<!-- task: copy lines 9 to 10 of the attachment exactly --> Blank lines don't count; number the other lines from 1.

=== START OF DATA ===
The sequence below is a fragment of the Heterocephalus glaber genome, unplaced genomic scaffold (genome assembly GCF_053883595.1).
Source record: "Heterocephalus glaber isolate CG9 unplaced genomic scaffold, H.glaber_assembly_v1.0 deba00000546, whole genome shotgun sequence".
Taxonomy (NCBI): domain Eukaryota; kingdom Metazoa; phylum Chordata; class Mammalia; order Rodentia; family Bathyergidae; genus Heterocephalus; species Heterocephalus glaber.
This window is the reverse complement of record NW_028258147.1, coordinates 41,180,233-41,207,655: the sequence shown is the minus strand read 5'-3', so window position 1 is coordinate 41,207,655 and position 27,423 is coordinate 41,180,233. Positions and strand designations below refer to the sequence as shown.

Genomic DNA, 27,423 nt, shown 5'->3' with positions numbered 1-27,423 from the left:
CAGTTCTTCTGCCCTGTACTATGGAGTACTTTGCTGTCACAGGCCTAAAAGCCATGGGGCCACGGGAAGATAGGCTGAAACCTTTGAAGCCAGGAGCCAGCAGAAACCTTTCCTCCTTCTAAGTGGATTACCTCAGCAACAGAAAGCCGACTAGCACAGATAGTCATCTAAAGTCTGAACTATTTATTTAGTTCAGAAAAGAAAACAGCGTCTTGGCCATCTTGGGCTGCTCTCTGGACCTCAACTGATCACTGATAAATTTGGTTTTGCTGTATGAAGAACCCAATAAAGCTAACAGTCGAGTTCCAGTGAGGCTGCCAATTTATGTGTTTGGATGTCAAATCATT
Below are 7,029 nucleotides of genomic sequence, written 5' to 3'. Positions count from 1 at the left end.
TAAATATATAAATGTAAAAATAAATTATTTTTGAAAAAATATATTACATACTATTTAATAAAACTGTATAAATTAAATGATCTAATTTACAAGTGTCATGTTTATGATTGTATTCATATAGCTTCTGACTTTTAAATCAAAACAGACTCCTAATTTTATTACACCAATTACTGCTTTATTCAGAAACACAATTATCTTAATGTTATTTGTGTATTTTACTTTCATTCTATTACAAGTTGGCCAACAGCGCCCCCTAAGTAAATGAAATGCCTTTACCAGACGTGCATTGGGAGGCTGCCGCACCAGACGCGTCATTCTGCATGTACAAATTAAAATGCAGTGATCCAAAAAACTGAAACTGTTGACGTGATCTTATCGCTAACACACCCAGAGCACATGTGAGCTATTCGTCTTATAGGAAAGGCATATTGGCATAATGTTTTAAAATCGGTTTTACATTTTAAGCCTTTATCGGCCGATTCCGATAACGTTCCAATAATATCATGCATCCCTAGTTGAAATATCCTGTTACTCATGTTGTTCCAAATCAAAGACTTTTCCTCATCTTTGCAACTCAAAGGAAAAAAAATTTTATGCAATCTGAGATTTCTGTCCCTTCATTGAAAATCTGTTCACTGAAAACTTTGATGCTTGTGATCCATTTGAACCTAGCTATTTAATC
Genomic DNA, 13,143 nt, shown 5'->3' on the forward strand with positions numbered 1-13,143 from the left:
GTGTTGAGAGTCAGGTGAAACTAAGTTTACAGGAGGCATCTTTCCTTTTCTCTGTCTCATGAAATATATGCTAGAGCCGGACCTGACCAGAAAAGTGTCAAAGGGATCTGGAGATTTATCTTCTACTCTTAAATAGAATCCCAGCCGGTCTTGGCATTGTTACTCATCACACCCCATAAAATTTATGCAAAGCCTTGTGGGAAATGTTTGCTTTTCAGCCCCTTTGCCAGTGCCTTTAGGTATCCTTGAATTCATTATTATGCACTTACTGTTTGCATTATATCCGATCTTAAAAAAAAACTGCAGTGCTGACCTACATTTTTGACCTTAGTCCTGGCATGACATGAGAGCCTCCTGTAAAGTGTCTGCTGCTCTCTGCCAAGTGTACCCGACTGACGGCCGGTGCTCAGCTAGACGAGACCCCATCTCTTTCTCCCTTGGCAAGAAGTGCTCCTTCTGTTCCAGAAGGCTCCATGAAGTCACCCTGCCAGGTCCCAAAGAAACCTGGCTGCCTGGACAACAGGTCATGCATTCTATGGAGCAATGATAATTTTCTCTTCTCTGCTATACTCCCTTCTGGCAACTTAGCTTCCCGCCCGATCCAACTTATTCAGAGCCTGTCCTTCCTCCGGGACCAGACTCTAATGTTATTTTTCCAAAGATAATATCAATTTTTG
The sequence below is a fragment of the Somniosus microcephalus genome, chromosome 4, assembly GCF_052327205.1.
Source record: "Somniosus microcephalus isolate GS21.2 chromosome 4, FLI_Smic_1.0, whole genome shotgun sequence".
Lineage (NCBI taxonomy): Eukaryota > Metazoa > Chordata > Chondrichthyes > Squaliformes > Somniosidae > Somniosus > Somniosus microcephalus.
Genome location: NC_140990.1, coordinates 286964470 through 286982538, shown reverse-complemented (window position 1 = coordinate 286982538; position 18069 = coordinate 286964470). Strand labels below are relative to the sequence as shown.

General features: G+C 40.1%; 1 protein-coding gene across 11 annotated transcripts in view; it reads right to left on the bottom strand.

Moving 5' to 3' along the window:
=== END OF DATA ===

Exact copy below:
Genomic DNA, 13,143 nt, shown 5'->3' on the forward strand with positions numbered 1-13,143 from the left:
GTGTTGAGAGTCAGGTGAAACTAAGTTTACAGGAGGCATCTTTCCTTTTCTCTGTCTCATGAAATATATGCTAGAGCCGGACCTGACCAGAAAAGTGTCAAAGGGATCTGGAGATTTATCTTCTACTCTTAAATAGAATCCCAGCCGGTCTTGGCATTGTTACTCATCACACCCCATAAAATTTATGCAAAGCCTTGTGGGAAATGTTTGCTTTTCAGCCCCTTTGCCAGTGCCTTTAGGTATCCTTGAATTCATTATTATGCACTTACTGTTTGCATTATATCCGATCTTAAAAAAAAACTGCAGTGCTGACCTACATTTTTGACCTTAGTCCTGGCATGACATGAGAGCCTCCTGTAAAGTGTCTGCTGCTCTCTGCCAAGTGTACCCGACTGACGGCCGGTGCTCAGCTAGACGAGACCCCATCTCTTTCTCCCTTGGCAAGAAGTGCTCCTTCTGTTCCAGAAGGCTCCATGAAGTCACCCTGCCAGGTCCCAAAGAAACCTGGCTGCCTGGACAACAGGTCATGCATTCTATGGAGCAATGATAATTTTCTCTTCTCTGCTATACTCCCTTCTGGCAACTTAGCTTCCCGCCCGATCCAACTTATTCAGAGCCTGTCCTTCCTCCGGGACCAGACTCTAATGTTATTTTTCCAAAGATAATATCAATTTTTG